A few days ago, one of my closest gal pals sent me an enraged text message regarding a KCRW interview with Alison Goldfrapp. Since this person and I usually agree on such matters, I had to watch the video for myself. And once again my friend was right.
As I've seen in past interviews, the singer once again comes off as a pretentious, affected jerk. Poor Nic Harcourt seems to be grasping for anything that resembles personality or warmth from the interview and regrettably it's nowhere to be found. True, she is suffering from a cold but she also appears to be suffering from bitch-itis as well.
Unsavory personality aside, I've always admired Goldfrapp's music and artistic moxie. It drips unapologetically with art-school pomp while delivering some very memorable songs. So I've been able to overlook the snotty behavior because the actual work was darn good. Until now, that is.
Their latest record, Seventh Tree, is a minimal, airy affair that aims to be a masterpiece but falls tragically short. Long gone are the glam-rock guitars and pulsating beats from Supernature. Floating acoustic instruments are used instead and Miss Goldfrapp's lyrics are front and center. And that's the heart of this record's problem.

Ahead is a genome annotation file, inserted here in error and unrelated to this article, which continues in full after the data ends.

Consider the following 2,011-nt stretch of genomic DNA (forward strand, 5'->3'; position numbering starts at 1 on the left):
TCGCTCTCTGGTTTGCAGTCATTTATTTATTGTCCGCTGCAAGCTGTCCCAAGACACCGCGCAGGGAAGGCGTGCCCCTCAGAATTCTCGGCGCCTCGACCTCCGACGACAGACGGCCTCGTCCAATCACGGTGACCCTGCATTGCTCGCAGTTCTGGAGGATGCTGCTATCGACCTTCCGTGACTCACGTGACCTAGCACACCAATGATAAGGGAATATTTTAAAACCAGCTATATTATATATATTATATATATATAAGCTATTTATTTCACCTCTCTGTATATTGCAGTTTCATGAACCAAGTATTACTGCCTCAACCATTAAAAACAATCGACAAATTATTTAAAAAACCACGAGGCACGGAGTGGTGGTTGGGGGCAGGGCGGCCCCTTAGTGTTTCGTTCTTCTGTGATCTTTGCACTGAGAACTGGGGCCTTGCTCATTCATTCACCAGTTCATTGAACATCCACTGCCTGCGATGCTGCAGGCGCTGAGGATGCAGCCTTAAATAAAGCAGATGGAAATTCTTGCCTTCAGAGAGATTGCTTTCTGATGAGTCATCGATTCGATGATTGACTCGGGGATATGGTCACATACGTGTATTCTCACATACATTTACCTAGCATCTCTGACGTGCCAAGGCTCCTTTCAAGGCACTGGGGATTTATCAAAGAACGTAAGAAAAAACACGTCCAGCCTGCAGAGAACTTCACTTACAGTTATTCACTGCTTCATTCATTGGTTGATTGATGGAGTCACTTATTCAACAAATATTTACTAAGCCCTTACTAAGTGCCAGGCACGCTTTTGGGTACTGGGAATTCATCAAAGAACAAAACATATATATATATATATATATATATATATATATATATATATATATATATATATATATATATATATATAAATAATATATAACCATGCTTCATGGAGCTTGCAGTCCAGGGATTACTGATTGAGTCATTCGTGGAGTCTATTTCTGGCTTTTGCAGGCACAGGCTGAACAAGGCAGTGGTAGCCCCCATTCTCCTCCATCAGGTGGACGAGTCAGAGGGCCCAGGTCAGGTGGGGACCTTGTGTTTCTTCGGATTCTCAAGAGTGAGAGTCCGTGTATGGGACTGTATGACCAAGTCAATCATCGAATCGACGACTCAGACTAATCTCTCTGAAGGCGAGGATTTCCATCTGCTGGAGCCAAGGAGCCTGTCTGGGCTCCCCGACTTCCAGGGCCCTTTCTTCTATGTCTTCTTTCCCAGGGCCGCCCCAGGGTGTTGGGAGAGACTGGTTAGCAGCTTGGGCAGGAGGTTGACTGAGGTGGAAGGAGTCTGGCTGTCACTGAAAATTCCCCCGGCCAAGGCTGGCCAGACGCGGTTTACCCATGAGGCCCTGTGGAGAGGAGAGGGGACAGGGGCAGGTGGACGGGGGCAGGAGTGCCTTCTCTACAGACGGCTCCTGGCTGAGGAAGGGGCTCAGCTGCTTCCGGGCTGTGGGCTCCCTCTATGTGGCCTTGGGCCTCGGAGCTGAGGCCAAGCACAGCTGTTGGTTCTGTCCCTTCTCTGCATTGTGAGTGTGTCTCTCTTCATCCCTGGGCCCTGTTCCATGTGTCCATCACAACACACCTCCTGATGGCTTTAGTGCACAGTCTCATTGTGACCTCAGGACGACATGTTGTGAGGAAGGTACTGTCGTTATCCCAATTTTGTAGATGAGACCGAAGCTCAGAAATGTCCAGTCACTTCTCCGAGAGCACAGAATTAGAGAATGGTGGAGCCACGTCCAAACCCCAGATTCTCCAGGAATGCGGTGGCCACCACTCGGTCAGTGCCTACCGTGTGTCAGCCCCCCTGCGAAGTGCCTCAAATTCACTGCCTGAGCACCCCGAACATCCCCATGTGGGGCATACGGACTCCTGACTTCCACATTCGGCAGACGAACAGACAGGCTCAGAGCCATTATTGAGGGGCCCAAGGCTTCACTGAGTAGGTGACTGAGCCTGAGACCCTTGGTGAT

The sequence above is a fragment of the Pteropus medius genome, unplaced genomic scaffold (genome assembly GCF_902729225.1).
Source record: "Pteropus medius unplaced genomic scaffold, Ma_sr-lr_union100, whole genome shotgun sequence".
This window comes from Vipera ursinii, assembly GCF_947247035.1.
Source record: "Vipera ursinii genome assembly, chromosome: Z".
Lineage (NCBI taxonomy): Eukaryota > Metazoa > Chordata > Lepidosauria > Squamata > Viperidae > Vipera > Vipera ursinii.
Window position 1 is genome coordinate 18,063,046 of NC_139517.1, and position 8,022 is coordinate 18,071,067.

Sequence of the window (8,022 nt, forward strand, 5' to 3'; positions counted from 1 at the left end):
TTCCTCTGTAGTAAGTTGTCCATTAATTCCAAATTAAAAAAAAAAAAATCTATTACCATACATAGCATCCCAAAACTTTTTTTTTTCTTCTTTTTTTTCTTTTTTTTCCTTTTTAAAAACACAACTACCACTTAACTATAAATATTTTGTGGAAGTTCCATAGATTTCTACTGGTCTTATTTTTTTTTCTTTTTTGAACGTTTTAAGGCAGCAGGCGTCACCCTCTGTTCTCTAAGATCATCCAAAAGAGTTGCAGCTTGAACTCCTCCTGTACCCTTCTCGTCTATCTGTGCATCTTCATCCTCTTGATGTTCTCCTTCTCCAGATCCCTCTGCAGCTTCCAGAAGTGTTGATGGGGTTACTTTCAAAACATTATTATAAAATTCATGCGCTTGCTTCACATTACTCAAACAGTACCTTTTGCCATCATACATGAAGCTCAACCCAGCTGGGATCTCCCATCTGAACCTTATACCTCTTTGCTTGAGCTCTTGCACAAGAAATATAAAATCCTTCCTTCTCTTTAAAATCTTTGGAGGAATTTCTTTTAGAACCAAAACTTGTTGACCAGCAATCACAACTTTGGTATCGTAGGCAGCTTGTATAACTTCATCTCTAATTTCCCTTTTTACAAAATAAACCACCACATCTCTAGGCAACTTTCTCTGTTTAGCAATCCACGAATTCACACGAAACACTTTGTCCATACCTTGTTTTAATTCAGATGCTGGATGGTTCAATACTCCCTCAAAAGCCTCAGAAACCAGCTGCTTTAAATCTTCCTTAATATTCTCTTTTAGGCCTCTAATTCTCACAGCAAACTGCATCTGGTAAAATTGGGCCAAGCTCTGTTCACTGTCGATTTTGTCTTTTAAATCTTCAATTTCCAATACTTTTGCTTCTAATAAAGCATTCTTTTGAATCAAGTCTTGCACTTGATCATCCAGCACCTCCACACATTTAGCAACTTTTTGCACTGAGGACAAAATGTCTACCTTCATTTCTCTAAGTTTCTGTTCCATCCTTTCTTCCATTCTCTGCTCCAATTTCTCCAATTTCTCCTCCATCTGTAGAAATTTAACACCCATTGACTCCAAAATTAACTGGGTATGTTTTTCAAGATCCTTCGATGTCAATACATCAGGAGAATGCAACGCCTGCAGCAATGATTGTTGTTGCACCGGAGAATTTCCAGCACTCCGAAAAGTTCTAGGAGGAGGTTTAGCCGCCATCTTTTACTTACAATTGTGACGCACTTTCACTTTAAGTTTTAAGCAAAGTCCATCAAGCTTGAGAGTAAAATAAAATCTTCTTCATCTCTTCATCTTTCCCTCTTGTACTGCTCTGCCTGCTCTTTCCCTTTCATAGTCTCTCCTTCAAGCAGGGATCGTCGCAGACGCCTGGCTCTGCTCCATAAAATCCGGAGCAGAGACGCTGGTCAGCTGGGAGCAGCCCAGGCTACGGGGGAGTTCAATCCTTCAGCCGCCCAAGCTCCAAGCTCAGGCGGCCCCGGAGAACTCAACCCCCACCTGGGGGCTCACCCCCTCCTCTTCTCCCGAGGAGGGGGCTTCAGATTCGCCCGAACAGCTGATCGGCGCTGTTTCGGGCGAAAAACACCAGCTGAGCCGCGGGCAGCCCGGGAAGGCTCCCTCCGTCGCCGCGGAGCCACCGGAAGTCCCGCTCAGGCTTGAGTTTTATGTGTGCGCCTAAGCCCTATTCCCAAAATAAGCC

Simplistic and at times just plain dumb, Goldfrapp's shortcomings as a writer have never been so obvious. If you're going to strip away the glitz and pounding basslines, you better have the balls lyrically to back it up. And you lady are no Bjork or Emilianna Torrini. Lacking any emotional center, the only message Goldfrapp seems to be conveying on Seventh Tree is "Aren't we brilliant and clever?"
Another issue with the record is that of originality. The public was willing to overlook Supernature's obvious T-Rex influence because it was loud, catchy, and easy to shake your ass to. But swiping direct moves from the Kate Bush Playbook while yielding such ho-hum results is darn near unforgivable.
And yet, Seventh Tree has glimpses of pure genius in songs like "Happiness" and "A&E". They're so good it makes you wish the duo would have scrapped the other tracks and went back to the drawing board.
So how do you solve a problem like Alison Goldfrapp? Well, avoiding interviews with her is a good place to start. Blaring The Hounds of Love in an act of defiance might be a wise move as well. Still, I think I need to temporarily break-up with Goldfrapp to get the icky taste out of my mouth.
Another friend of mine often reminds me to separate the art from the artist, in order to be objective. But in this case, as both the art and the artist are utterly infuriating, it's a hard task to complete.